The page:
A Day in Butch Cassidy's Neck of the Woods
- Posted On
- Apr 08, 2010
- Southern Utah
Photos Carl Oelerich
Canyoneering, according to Wikipedia, is traveling in canyons using a variety of techniques that may include walking, scrambling, climbing, jumping, abseiling, and/or swimming. Just a few years ago, very few people were familiar with the term canyoneering (or Wikipedia, for that matter). I suspect the good folks at Wikipedia never spent a day descending an impossibly narrow water carved crack in the San Rafael Swell with Brett Sutteer of Moab Cliffs and Canyons, for if they had they surely would have included falling, scraping, flailing and smiling in their definition.
As we drive south from Salt Lake City on our way to Green River to meet up with Brett, the fall foliage across Soldier's Summit is in full pyrotechnical bloom. We descend past the Castle Gate mine north of Helper and my mind drifts from the extraordinary beauty of this place to the history of the people that came through here over the course of the last century. Less than a month ago I traveled this same road with a friend and we discussed how radically things can change in the span of just a few generations. My grandfather, for example, a man I knew before he died when I was 10, was born in 1892. That is five years before Butch Cassidy hightailed it out of the Castle Gate mine with $8,800 dollars in his saddlebags and two posses hot on his trail. I think about that now since our ultimate destination is a small slot not far from the labyrinth of dusty twisted canyons known as Robber's Roost. In fact, just north of the Roost in the San Rafael Swell where we are headed, Cassidy managed to get those two posses, one from Price and one from Huntington, shooting at each other before they figured out Cassidy was long gone. Of course, we are on our way to recreate, but not so long ago, these very same canyons provided men (and a few women) like Cassidy's Wild Bunch impenetrable fortresses from the law.
Green River, Utah, unlike many other former dusty outposts across the West, seems to cling to its history of mining, outlaws, railroad and cowboys while embracing the necessary change to keep it from becoming an anachronism. We pass a few shops on our way to the very modern and comfortable River Terrace Inn. Owners Lana and Ben Coomer have taken full advantage of a long spread of riverfront property by a placid stretch of the Green to provide travelers with a truly spectacular setting. With all the modern amenities, the River Terrace could be anywhere. Fortunately it isn't. We grab a burger at Ray's Tavern because..well, when in Rome…and prepare for a day of canyoneering.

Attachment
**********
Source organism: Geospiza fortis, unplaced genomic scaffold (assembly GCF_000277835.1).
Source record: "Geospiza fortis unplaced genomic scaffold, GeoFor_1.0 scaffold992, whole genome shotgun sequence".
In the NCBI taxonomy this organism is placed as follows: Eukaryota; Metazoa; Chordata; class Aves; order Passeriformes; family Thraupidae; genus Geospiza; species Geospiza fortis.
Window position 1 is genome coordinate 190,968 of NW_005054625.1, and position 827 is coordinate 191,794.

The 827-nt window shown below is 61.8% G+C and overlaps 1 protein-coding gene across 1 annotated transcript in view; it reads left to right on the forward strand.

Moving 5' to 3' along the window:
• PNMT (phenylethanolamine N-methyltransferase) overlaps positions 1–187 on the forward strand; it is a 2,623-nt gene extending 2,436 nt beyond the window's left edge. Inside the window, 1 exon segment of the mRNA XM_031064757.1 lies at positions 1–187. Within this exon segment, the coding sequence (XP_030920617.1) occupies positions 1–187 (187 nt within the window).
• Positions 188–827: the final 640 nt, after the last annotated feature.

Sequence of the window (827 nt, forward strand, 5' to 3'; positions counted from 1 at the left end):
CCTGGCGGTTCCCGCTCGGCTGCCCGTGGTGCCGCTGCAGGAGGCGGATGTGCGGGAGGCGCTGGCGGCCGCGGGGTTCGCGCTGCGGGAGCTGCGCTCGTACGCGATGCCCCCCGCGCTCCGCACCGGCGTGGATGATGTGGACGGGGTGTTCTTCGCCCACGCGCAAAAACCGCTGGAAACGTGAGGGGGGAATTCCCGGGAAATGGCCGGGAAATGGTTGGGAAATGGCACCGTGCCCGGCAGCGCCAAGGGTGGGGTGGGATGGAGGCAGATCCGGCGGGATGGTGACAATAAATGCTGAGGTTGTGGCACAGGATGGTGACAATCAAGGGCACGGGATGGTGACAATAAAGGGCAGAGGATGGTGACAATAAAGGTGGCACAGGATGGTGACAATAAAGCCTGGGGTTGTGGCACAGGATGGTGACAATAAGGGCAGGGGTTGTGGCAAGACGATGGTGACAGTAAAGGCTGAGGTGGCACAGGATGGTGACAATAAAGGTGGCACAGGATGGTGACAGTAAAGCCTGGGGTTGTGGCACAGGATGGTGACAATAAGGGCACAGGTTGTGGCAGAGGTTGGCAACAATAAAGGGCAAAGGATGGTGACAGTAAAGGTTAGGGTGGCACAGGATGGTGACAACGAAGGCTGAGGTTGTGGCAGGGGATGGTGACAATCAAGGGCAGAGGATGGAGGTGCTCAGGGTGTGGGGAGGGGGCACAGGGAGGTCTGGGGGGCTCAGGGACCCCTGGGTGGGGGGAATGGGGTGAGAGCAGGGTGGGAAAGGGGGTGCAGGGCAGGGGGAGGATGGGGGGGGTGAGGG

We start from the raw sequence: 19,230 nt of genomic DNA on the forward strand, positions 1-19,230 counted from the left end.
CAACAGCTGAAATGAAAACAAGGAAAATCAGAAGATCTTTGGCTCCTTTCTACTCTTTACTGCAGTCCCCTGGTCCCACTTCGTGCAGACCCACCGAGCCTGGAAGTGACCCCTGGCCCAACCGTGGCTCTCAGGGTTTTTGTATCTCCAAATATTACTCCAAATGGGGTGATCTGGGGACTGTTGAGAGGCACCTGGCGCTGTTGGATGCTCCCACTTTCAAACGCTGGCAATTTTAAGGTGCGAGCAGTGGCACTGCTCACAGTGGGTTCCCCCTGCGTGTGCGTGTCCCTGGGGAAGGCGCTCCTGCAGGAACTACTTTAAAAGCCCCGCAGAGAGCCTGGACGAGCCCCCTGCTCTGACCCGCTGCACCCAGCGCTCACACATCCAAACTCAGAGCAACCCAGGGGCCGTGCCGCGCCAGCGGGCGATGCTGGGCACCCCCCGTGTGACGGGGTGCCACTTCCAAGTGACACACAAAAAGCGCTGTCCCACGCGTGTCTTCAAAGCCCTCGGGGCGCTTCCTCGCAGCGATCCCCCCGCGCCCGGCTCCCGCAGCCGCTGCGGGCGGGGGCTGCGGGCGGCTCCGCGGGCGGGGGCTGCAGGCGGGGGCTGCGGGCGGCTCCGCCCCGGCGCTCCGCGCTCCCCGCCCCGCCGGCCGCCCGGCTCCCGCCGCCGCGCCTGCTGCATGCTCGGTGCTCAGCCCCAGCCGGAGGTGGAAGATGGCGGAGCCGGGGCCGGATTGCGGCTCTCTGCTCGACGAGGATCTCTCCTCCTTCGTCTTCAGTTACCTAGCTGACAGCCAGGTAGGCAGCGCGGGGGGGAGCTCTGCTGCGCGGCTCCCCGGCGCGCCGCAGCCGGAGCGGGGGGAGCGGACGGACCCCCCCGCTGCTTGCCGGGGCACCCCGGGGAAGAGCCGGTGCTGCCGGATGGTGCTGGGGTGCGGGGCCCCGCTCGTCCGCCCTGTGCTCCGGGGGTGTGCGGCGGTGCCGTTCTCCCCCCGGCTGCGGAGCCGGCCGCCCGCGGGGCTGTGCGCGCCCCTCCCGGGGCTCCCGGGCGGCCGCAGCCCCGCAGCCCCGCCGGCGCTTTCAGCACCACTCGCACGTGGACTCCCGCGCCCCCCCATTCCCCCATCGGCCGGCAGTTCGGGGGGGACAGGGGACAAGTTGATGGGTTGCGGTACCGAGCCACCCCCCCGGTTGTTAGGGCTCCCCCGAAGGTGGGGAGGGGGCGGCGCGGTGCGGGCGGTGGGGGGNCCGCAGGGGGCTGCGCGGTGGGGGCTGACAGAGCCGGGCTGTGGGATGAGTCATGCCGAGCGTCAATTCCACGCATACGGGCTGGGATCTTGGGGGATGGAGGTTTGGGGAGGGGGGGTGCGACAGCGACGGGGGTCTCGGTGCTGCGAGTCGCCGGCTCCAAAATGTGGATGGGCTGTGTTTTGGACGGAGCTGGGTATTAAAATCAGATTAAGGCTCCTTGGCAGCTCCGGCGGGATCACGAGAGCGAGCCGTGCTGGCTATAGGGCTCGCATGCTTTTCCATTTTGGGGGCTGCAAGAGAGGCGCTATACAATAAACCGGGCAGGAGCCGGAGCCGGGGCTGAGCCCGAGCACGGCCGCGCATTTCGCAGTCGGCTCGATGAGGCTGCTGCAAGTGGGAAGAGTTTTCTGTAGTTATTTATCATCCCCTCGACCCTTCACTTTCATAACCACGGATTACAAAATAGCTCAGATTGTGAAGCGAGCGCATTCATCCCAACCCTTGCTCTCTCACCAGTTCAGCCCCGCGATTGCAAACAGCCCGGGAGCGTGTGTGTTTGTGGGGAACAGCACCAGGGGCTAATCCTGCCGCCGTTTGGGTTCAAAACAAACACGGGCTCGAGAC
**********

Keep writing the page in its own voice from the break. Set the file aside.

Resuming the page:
After growing up in Salt Lake City (with a mutual friend we quickly learn), Brett Sutteer came south to explore Utah's spectacular redrock country. For the last ten years, he has owned Moab Cliffs and Canyons and guides people through the slots, cliffs and mazes carved by millions of years of erosion. Our destination is Little Sinbad, also known as Zero Gravity, a wet canyon not far from Eardley Canyon on the western edge of the Swell south of Interstate 70. Somewhere across Highway 24, just a few clicks from here, Cassidy spent his days resting his horses and counting his loot before planning his next heist. Not us. We're trying on wetsuits and adjusting climbing harnesses before the short hike into the start of the descent. After Brett demonstrates a few simple techniques, we don our wetsuits and harnesses and prepare to descend. After comfortably hiking to this point wearing shorts and t-shirts, it seems a little odd to be wearing a wetsuit in the desert. But as the walls close in tighter, they also reach higher which means the late fall sun disappears completely from view. I'm certainly appreciative of the wetsuit as we drop or fall into icy pools of dark water. It also provides protection from the sandpaper-like walls which is key as they encroach ever closer. Overall this is not a particularly difficult canyon to navigate, but a few spots are neither for the faint of heart nor the overindulgent eater, and I am equally appreciative of Brett's obvious expertise and reassuring demeanor. Clearly he has done this a time or two before. I struggle to squeeze through a few tight crevasses and wonder how the others in our party, who outweigh me by more than a few Twinkies (which says more about me than them) can manage. But after some challenging sections , we all successfully drop down the final slide and swim across the last pool before the short walk back to the trucks.
About the only thing we might have had in common with the Wild Bunch on this day was sitting down afterwards and rehashing our adventure over a few cold beers as the afternoon sun played across the desert and the shadows grew longer. We'd been in the San Rafael Swell a few short hours. The memories of the day will last a lifetime.